Meacham, Jon, Thomas Jefferson; The Art of Power, Random House, New York, 2012. ISBN 978-0679-64536-8
Pulitzer Prize winner Jon Meacham is swept away by the flood of shoddy Jefferson scholarship in his latest book, Thomas Jefferson; The Art of Power. Meacham promises a bold new look at Jefferson’s mastery of political power, but his study falls prey to the same flimsy scholarship lesser studies are built upon. The result fails to show what kind of study Meacham wanted this book to be.
“It was a world of desire and denial…sex between owner and property…The strange intermingling of blood and affection and silence suffused the world of the Forest that Jefferson came to know in 1770…” Meacham explains how Jefferson learned the proper way of keeping a slave concubine from his Father-in-law John Wayles. A strange beginning to a study of Jefferson’s poltical prowess. But, thus is the state of Jefferson scholarship in 2013; political correctness dictates a scholar must reconcile Jefferson the icon, with Jefferson the flawed man- in this case, sex fiend. Meacham wastes considerable print on the sexual proclivities of our third President, when more effort was needed in the analysis of Jefferson’s troubled Virginia governorship( this period receives a scant 7 pages.) In the same breath, Meacham gives us the idyllic Jefferson, ” loved his family; he loved Virginia; he loved his nascent nation;” and the sexual predator “self-evidently an ardent lover…” Jefferson’s desires kept the women close to him pregnant- vital analysis of the statesman we thought we knew.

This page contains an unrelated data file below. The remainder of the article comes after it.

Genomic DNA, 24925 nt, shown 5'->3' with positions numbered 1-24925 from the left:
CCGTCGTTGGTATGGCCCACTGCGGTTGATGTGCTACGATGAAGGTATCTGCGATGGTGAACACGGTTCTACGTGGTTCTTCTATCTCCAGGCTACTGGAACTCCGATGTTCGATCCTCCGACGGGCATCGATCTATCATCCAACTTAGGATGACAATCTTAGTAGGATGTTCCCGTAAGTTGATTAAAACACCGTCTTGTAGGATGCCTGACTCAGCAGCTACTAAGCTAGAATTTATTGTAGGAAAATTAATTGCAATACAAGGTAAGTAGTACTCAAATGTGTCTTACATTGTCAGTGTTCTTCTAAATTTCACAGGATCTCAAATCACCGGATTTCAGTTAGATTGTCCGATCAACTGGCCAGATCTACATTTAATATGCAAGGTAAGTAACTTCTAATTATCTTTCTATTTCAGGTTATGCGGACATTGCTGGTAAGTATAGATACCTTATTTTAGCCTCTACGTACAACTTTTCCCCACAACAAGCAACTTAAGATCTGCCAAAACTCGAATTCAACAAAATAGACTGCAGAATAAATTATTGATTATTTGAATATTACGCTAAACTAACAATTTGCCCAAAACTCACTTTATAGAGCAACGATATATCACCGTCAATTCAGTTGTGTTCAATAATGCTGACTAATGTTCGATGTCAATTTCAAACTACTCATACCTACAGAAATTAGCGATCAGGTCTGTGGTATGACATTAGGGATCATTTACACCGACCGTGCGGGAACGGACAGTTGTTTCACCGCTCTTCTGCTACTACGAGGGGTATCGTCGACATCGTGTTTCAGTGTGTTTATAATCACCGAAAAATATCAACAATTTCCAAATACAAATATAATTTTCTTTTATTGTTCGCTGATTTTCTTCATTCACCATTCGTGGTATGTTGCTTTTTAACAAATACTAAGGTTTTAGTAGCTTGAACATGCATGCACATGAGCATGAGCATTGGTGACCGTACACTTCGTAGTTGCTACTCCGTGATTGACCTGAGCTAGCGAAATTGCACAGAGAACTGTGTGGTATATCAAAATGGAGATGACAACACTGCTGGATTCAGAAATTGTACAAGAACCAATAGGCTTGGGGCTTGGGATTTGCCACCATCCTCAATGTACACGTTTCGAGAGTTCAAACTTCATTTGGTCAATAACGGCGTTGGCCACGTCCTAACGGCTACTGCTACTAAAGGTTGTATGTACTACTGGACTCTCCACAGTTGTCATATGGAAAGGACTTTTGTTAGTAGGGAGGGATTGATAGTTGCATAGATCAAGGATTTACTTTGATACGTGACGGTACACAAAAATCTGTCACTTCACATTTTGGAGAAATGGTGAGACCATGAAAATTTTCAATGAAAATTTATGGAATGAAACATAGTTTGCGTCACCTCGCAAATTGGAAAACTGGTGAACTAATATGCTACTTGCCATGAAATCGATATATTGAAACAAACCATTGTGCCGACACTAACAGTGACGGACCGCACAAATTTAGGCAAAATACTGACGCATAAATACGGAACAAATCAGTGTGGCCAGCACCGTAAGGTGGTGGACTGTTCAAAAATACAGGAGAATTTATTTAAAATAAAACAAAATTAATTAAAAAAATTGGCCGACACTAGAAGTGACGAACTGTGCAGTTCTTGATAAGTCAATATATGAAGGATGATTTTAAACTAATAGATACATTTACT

Meacham is unsure of the book he intended to write. A new perspective on Jefferson’s wielding of political power would have been a welcomed edition. Unfortunately, Meacham wants it both ways; he wants to analyze Jefferson’s diplomacy in France and deduce the likelihood of a sexual encounter with Maria Cosway. Several passages show commendable restraint from the author, especially the misunderstood Embargo of 1807 and Jefferson’s failed attempts at abolishing slavery. If only he had invested more energy in Jefferson’s artistic use of power, rather than pondering whether Sally Hemings resembled Martha Wayles Jefferson. Studies such as this insure Fawn Brodie’s brand of authoritative conjecture will live on and continue to malign the good name of Thomas Jefferson. There is a book to be found in Meacham’s efforts, sad it escaped him this time.